Eldridge is the first piece of this puzzle. He did not simply happen to be in Japan when the Mudan incident occurred. He had actually already lived there for 30 years. In 1871, under the request of the Hokkaido Development Commissioner, Kuroda Kiyotaka, the head of the United States Department of Agriculture, sent a team of scientist consultants to Japan. Eldridge, who served both as the head librarian of the United States Department of Agriculture’s Library and as an anatomy lecturer at Georgetown University, was sent to Japan as a medical expert and was subsequently appointed as the chief medical executive of the Hokkaido Development Commission. 

During his time stationed in Hakodate, Hokkaido, Eldridge established the first medical school on the island and served as a teacher. He also helped create Japan’s first medical journal 近世医説 Kinsei-i-setsu (Contemporary Medical Theory). It mostly contained works translated into Japanese by his student, Honda kimitoshi. In 1875, after his contract ended, Eldridge moved to Yokohama. Here, he lived and worked as a doctor for the rest of his life. Based on his profession, the times he lived in, and other details about his life described above, the humble reader has probably already guessed the context he encountered these severed remains. Let’s take a look at his Notes on the crania of the Botans of Formosa published in 1877 and see how he described his “research subjects” to his audience:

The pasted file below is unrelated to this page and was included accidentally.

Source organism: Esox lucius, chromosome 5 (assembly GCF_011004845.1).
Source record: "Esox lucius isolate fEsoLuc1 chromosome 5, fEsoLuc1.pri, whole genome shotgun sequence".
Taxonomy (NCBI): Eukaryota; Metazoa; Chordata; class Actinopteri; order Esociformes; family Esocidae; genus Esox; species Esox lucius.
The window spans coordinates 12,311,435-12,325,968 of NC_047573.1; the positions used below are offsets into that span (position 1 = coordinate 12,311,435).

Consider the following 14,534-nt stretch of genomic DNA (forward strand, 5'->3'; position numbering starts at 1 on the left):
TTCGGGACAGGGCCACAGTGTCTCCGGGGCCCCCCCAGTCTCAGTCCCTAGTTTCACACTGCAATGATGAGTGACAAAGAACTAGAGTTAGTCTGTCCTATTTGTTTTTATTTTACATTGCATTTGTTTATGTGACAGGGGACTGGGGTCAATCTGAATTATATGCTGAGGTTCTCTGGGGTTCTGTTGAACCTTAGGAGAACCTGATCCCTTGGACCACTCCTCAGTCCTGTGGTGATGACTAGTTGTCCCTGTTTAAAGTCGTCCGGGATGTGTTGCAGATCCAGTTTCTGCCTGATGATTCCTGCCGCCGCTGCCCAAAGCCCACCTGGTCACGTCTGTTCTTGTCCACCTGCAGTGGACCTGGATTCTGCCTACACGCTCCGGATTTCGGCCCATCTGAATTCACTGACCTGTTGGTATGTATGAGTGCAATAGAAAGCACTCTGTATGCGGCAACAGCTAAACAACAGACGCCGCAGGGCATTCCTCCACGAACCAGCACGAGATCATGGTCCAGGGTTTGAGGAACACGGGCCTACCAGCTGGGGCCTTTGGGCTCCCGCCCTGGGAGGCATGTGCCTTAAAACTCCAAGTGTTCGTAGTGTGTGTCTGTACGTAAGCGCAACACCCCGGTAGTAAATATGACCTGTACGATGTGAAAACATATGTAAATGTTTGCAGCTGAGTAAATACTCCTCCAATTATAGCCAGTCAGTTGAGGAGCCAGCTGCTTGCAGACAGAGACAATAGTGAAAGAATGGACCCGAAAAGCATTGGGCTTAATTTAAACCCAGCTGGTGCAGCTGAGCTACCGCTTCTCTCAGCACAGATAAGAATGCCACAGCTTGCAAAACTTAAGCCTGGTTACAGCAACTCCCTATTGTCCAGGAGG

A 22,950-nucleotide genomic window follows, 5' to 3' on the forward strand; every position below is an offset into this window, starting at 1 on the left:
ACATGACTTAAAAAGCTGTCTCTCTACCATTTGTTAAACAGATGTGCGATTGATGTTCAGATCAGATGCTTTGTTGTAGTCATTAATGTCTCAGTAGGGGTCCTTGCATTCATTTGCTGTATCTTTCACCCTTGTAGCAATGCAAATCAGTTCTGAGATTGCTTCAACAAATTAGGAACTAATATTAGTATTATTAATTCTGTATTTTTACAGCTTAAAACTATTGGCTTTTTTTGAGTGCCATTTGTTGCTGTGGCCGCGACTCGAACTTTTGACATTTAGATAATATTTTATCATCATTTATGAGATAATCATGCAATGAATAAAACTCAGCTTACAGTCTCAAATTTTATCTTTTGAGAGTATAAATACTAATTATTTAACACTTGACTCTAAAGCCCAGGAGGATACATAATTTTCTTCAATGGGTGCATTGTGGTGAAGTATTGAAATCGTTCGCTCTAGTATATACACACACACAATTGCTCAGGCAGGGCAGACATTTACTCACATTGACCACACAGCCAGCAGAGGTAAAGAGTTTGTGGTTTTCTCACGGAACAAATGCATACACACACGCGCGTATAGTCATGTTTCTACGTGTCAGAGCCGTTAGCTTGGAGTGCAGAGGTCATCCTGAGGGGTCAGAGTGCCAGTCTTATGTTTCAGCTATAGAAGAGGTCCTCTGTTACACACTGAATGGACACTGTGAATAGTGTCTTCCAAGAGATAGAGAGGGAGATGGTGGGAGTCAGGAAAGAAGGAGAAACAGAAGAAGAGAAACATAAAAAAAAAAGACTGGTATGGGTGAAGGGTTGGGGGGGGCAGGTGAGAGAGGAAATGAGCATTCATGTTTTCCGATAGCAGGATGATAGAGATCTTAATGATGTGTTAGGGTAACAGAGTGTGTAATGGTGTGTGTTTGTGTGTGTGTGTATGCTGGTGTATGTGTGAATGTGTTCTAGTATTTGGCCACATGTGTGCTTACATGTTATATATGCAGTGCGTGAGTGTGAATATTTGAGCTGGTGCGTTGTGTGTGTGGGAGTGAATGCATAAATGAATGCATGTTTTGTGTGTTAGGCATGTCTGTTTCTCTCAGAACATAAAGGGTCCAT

It is hardly necessary to remind residents of Japan; that the Botans or Motaus are one of the so-called aboriginal and savasre tribes of southern Formosa; nor, that they were, within a short time, chastised by the Japanese for the murder of certain Liu Kill [Ryukyuan] castaways. Little is known of these people; all that I have been able to gather concerning them may be briefly summarized as follows: They are a race of rather fine physical development, of medium height, courageous, frank, and impressible like most savages; straight haired, complexion very various but always of a brown tint, never black; having some knowledge of agriculture, cultivating tobacco, root crops and rice; possessing, as domesticated animals, buffaloes, pigs, dogs and poultry; living under a patriarchal organization; fond of the chase; having some slight knowledge of certain arts, and a rude form of religion the cultus of which is, at least to some extent, in the hands of priestesses, who are highly reverenced. The skulls upon which this paper is founded are four in number, of which only one is perfect, the other three having apparently served for experiments as to the hardness and sharpness of Japanese swords. I have numbered the skulls 1, 2, 3 and 4* No. 1 is perfect. No. 2 has lost the left zygoma, a portion of the frontal, a portion of the temporal, the body of the ethmoid and nearly half of the facial bones. No. 3 has lost, about half of the frontal hone and is extensively fractured.

Eldridge, 1877

Eldridge never discussed how he actually got hold of these people’s heads or where he obtained any of this information about “the Botans.” What is worth noting is what Eldridge found “hardly necessary to remind” people of, as it reveals how Japanese society at that time viewed Paiwnaese people as “violent savages” who were rightly “chastised” by the Japanese army. In addition, even if Eldridge tried to stick to the “neutral” vocabulary of anatomy, we can understand these people’s violent treatment. For example, he described the remains as “having apparently served for experiments as to the hard-ness and sharpness of Japanese swords.” 

Part II of this article can be found here

Ko-Yu Chiang is the assistant editor at Watch Taiwan Magazine (觀•臺灣). He is also a masters student in the Department of Sociology, National Taiwan University, where he studies the history of colonial science and food safety governance in Taiwan.

This article was published as part of a special issue on UK and Taiwan